What do we really know about Mary Magdalene? As usual, not much. But in Mary's case, we probably think we know more than we do. We assume an awful lot about poor, misunderstood Mary Magdalene. She is mentioned only rarely in the gospels; in fact, mentioned only one time outside of accounts of Jesus’ death and resurrection. In one passage in Luke, there is mention of the fact that Mary Magdalene had been cured from possession by demons by Jesus, and that she was traveling with him along with some other women and the Twelve as he was teaching and preaching. Other than that, Mary Magdalene is only mentioned in the context of being at the scene of Jesus’ crucifixion, helping the women with burial rites, and then, of course, most significantly, at Jesus’ resurrection, as the first witness, the first teller of the news. She’s mentioned nowhere else, despite popular beliefs. Even now you are probably wondering, but what about this passage, what about that passage? But we have to set the record straight. Mary Magdalene is not the woman caught in adultery. She is not labeled a sinner. She is not a prostitute. She is not the woman who anoints Jesus’ feet. She is not the Mary who is sister to Martha and Lazarus, not the Mary who is praised for simply sitting at Jesus’ feet. All we know for sure is that she was following Jesus, that she witnessed his crucifixion along with other women who were followers.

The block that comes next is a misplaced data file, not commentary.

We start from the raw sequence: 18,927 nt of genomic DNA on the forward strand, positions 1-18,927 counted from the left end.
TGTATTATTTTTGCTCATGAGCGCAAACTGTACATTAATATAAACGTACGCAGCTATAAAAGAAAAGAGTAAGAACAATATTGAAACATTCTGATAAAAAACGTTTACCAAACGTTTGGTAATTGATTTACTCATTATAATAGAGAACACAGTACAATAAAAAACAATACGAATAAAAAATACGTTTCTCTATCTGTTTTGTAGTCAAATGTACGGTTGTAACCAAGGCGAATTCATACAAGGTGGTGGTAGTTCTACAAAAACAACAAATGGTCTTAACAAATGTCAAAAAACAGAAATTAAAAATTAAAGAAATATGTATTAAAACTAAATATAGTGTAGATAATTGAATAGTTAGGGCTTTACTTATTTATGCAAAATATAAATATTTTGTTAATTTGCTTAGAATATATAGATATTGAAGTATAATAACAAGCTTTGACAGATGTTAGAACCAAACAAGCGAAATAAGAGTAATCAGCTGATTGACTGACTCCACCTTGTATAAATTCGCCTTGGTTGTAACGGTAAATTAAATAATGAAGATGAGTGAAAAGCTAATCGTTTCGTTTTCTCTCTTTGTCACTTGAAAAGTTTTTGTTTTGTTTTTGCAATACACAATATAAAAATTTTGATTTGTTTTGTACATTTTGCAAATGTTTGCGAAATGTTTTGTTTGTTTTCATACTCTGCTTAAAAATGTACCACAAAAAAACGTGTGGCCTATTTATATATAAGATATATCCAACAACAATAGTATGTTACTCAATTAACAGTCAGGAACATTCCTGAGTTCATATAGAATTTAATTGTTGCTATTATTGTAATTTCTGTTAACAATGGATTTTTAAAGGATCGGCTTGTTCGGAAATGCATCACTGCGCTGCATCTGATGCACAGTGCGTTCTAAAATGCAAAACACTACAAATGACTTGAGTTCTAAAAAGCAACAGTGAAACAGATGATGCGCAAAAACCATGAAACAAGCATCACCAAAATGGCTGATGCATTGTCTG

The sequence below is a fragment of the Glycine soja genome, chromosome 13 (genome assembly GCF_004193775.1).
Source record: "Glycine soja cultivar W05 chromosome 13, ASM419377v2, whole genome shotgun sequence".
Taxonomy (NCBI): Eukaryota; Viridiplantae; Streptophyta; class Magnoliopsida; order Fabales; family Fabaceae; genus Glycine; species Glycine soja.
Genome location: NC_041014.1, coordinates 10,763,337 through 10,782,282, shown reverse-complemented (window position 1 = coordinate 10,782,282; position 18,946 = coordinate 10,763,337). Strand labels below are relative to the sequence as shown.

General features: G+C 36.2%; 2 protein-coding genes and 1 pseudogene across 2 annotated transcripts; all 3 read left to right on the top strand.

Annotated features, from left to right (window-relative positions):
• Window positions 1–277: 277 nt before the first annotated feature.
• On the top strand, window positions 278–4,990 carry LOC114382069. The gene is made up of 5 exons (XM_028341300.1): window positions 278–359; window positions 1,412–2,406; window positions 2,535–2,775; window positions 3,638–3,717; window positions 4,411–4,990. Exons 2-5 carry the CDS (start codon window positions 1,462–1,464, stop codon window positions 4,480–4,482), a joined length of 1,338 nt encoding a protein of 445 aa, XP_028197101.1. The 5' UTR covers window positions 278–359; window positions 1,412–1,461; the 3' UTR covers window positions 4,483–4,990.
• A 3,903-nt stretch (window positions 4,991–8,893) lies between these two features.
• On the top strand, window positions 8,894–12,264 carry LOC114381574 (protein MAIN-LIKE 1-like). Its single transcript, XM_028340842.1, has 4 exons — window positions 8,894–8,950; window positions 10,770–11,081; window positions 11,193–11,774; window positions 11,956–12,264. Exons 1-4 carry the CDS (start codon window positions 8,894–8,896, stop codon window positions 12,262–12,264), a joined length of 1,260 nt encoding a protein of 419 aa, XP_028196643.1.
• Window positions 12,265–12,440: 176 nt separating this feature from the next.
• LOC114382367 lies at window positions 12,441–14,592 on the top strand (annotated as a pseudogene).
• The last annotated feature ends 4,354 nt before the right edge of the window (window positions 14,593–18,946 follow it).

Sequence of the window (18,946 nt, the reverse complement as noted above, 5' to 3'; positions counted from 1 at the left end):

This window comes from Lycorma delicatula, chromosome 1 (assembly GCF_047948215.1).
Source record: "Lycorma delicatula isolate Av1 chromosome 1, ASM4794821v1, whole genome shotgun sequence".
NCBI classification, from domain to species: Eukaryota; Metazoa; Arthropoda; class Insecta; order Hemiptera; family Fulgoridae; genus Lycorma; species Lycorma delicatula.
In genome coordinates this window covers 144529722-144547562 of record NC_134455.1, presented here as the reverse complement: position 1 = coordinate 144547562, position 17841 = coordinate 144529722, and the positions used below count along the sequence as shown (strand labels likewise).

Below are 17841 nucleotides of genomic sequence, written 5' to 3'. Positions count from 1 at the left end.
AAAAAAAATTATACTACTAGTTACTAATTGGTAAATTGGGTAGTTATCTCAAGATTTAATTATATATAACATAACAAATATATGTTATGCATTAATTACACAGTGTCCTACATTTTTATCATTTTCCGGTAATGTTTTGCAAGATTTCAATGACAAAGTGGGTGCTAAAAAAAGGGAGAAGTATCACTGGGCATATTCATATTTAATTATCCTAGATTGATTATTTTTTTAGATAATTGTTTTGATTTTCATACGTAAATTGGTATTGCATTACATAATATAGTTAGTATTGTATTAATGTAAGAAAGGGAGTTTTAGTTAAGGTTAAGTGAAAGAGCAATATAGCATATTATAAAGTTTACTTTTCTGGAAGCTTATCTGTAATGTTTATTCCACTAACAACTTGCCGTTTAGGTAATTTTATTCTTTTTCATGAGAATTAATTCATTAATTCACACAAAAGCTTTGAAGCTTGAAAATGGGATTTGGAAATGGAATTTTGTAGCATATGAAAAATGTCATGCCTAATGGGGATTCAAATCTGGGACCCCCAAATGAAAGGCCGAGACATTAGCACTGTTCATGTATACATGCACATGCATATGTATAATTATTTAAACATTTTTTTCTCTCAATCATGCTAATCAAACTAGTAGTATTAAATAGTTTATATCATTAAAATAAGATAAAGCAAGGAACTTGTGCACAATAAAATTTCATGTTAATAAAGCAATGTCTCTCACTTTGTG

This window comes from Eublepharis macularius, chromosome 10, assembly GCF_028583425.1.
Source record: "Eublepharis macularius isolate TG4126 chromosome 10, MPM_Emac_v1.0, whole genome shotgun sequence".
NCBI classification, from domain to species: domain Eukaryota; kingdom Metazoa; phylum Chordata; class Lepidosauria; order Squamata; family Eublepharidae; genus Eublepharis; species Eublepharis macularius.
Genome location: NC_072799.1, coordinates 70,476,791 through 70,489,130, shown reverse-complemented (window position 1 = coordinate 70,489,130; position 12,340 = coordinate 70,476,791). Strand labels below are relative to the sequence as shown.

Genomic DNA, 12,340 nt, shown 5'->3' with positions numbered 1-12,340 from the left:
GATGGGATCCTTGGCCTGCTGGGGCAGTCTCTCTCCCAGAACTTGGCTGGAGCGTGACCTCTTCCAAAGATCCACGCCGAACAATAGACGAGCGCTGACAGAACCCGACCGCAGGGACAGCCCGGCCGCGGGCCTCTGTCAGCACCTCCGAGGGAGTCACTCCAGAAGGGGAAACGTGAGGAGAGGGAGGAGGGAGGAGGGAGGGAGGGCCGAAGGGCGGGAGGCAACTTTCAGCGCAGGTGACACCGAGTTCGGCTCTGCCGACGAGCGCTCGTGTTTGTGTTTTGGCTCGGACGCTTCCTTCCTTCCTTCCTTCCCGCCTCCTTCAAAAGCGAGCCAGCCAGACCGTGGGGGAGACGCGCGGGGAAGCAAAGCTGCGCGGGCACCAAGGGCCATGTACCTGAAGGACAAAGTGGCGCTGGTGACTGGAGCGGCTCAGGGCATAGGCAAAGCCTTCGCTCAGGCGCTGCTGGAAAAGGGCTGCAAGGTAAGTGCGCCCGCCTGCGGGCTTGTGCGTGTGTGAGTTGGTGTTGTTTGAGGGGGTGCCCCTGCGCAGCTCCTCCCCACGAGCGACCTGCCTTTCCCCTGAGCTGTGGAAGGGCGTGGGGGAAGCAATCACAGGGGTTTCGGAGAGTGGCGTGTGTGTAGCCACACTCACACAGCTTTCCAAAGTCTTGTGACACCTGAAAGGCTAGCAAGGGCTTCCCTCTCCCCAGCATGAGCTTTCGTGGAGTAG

I’m not exactly sure how or why these several separate women in the scriptures become merged into one. It happened very early in church history, that these several stories began to be folded into one in the Christian narrative. We see evidence that Jesus was inclusive of women in his ministry – radically inclusive for his day – he has women who follow along with the rest of the disciples, he speaks to women in circumstances that were normally considered inappropriate, and he heals women along with men, commending them for their great faith. But after the church was born, when the disciples were leading and growing congregations, women’s roles in the movement began to be suppressed and minimized. By the 6th century, the Pope, Gregory the First, preached a sermon merging the sinful woman who anointed Jesus’ feet, Mary of Bethany, sister of Martha and Lazarus, and Mary Magdalene, together as one person – three women, as one woman. And it was not until 1969 that the Catholic Church officially stated that the sinful woman, Mary of Bethany, and Mary Magdalene were actually three separate women. That’s well over a thousand years of assuming Mary Magdalene to be not only a sinful woman, but more particularly, a prostitute, when the scriptures simply tell us no such thing! Centuries of paintings show Mary Magdalene with bright red hair, worn long, rather than covered as would have been appropriate. Films and musicals, even my own beloved Superstar, have portrayed Mary as a prostitute. Mary Magdalene has been seen as the example of a life redeemed, a forgiven woman who turned things around. A nice story, just not based on the truth!